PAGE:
Sarah A. Terrill, Plaintiff, 1
DwightR. Hovey, J. A.
Stevens and G. W . Apple,
E. L. Xorthrup, Plaintiff, "1
S. I. Stauber, G. W Apple
and K. Sprague, Defend
ants. Bl virtue of two general executions Issued by
the' clerk of said court in tbe above entitled
eases, and to me directed, I will on
Tuesday, March 16th, A. D. 1875,
at 10 o'clock a. m. of said day, at tbe front door
of tbe court bouse of Allen county in tbe city of
Iola, Kansas, offer for sale at public auction to
tbe highest ami best bidder for cash in hand, the
following described real estate, to-wit :
The west half of the south-east quarter of sec
tion four (4) in township twenty-five (23) range
nineteen (10), appraised at three hundred (WOO)
dollars. And fifteen (15) acres commencing at
the south-west comer of tbe south-east quarter
of section seventeen 07) in township twenty
four (24) range, eighteen (181, thence east eighty
rods, thence north to the middle of the Xeosho
river thence up said river in a north-westerly
direction to a point at which the west line of said
south-east quarter crossed said river, thence
south to the place of beginning, containing fifteen
acres appraised at one hundred ($100) dollars.
AU being situated in Allen county, Kansas, and
levied upon as tbe property of G. W. Apple one
of tbe above named defendants, and to be sold to
satisfy said executions.
onenns umce, tola, i eornary ran, 1873.
7-5 Sheriff Allen County, Kansas.
STATE OF KAX3AS, (
Cocxtt or Ai.t.rt. )
In the 7th judicial District Court within and
for said county and State.
L. L. Xorthrup, Plaintiff, )
Goforth ft Parsons, Defendants. )
J. H. Vaanuys, Plaintiff,
Paisons, ft Goforth Defendants.
BY virtue of Executions Issued out of tbe 7th
Judicial District Court in and for said coun
ty and State In the above entitled cases and to me
directed I will on
Tuesday, March 2nd, A. D., 1875,
at 10 o'clock a.m. or said day, at tbe front door
of tbe court house of Allen county, in the city of
Iola, Kansas, ofier for sale at public auction to
tbe highest and best bidder for cash in band the
following described lands and tenements, to-wit:
Lot 10 in Block 13, appraised at $100.00.
Lot II in Block IS, appraised at aiOO.OO.
Lot 1 in Block 08, appraised at 5.00.
Lot 6 in Block 48, appsaised at aj.OO.
Lot 10 in Block II, appraised at $8.00.
Lot 11 in Blc fciO, appraised at $1.00,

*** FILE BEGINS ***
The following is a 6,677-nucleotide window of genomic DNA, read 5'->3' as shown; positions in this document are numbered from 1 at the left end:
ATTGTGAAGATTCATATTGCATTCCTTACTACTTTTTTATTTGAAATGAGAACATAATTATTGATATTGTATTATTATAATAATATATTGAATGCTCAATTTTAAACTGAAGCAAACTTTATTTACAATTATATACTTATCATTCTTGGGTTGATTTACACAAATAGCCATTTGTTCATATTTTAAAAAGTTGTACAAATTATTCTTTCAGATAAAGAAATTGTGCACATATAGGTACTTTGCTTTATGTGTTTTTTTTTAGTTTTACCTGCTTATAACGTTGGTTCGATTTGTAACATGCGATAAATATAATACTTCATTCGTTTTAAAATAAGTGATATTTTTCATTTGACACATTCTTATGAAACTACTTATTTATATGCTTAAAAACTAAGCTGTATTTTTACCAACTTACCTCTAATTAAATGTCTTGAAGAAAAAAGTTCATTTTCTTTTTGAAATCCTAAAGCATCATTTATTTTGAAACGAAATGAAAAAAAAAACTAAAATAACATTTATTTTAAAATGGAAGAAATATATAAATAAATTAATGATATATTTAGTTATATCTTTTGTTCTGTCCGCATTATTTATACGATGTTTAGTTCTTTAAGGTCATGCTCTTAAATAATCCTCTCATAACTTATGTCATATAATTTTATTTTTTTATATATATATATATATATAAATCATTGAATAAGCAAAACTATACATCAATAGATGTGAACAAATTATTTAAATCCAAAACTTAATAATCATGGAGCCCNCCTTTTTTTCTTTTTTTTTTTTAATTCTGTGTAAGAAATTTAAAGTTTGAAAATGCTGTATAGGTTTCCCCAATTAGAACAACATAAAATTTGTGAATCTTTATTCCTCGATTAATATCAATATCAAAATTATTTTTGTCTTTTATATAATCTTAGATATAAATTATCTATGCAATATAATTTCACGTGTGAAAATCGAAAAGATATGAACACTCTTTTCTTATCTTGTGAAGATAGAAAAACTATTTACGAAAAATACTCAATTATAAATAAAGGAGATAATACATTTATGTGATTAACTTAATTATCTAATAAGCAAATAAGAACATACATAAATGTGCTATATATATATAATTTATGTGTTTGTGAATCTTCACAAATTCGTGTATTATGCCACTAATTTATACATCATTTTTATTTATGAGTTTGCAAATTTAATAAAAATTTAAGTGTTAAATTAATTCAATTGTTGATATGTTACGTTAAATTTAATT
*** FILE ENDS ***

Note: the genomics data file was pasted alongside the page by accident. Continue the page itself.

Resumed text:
Lot 7 in Block 116, appraised at $2.00.
Lot 11 in Block 11, appraised at $8 00.
All in the city of Iola, Allen county, Kansas.
Said lands and tenements have been levied upon
as tbe property of the above named defendants,
and will be sold to satisfy said executions.
Sheriff's Office, Iola, Jan. SStn, 1875.
J. L. WOODDf,
5-5 Sheriff, Allen county, Kansas.
STATE OF KANSAS, 1
CotrxtT or Aixrx.
Before L. L. Low a Justice of the Peace of Iola.
Township, Allen county, Kansas.
G.W. Covert, Plaintiff, 1 Cuuto, in ..
John Gilkerson and Dayld f menJi-. P!nntm'de
T.Uilkerson, Defendants. J Immds talM-
Notice is hereby given that on tbe first tiny or
February, 1875, L. L. Low, a Justice or tbe
Peace of Iola Township, Allen county, Kansas,
issued an order of attachment in tbe above namsd
case for the snm of $31 .01 and against John Ud
kerson, and that tbe said cause will be heard on
tbe 13th day of March, 187S, at 10 o'clock a. u.
MlVIUY & RlCllAKDS,
Attorneys for Plaintiff.
IoU, Feb. 13th, 1S7S. 7 St
Administrator's Sale or Real Estate.
Notice is hereby given that I, as administrator
of the estate of Mortimer Norton, deceased,
win offer for sale at public auction at tbe door or
the court house in Iola, Alien county, Kansas, on
Monday, tbe 8th day of March, 1873, commencing
at 10 o'clock, a. m. of said day. tbe following
described real estate! situated in said county,
The west half of the south-west quarter of sec
tion number 24 in township number 24 south, of
ranee 18 east, and also the fnllnwinv tot In th.
city of IoU in said county to-wit:
uji is, in oiocs. e . uo 1, in tuoca s.
Lot 7, in Block 21. Let 8, in Block 30.
Tbe said real estate is offered for sale in mmtm.
ance of an order of sale issued from tbe Probate
ixrart or said county, tbe same being necessary
in order to pay tbe debts of said estate. Terms
of sale made known at the sale,
nttlt J. C. MEHRITT, Administrator.
AGENTS WANTED FOB
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MISSOURI KANSAS TEXAS
The completion of tbe great iron
bridge over the Missouri river at Boon-
villp. enables this nonnlar linn tn nftav
., -. g .... ...... .w WMV
still better facilities lor the business be
tween tbe pi urtbeast and tbe great South
west. - ,
Two dailr trains will h ran htwon
Hannibal and points in the great Keosbo
valley, in direct connection with all lines.
Also, two daily trains between St. Louis
and points in Southern Kansas.
For tbe Texas trade, near and hetior
facilities are offered. The rates have
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have been made whereby through Pull
man nalaCA alpeninfr rant spa mn IWim
Chicago, Quincy, Hannibal and St.
ixiuis, io uauvnioD, wituoui cnaage,
nasaine lhronrk the) ftnMt nnrtinn r
Southwest Miaanari. Rnnthom Vn...
and Indian Nation, and Che most desira-
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AnV one Mintpmnlatini tnn
Southern Kansas, the iBdian Nation or
Texas, should arlrlrma Tluu TVmtm
generaA passenger agent, Sedalia, Mo.,
for a correct map, nith time -tables, rates